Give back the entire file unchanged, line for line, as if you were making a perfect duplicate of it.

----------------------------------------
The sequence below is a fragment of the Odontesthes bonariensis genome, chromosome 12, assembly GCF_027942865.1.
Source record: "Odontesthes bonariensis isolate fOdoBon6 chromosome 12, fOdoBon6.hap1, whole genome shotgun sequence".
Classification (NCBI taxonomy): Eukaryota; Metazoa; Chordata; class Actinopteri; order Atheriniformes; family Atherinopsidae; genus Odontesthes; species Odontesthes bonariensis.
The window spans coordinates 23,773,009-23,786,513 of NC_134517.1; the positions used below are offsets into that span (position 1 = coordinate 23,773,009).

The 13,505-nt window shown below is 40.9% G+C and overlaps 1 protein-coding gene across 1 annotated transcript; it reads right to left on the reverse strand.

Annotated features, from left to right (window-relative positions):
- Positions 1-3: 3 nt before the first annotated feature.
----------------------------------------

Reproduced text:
The sequence below is a fragment of the Odontesthes bonariensis genome, chromosome 12, assembly GCF_027942865.1.
Source record: "Odontesthes bonariensis isolate fOdoBon6 chromosome 12, fOdoBon6.hap1, whole genome shotgun sequence".
Classification (NCBI taxonomy): Eukaryota; Metazoa; Chordata; class Actinopteri; order Atheriniformes; family Atherinopsidae; genus Odontesthes; species Odontesthes bonariensis.
The window spans coordinates 23,773,009-23,786,513 of NC_134517.1; the positions used below are offsets into that span (position 1 = coordinate 23,773,009).

The 13,505-nt window shown below is 40.9% G+C and overlaps 1 protein-coding gene across 1 annotated transcript; it reads right to left on the reverse strand.

Annotated features, from left to right (window-relative positions):
- Positions 1-3: 3 nt before the first annotated feature.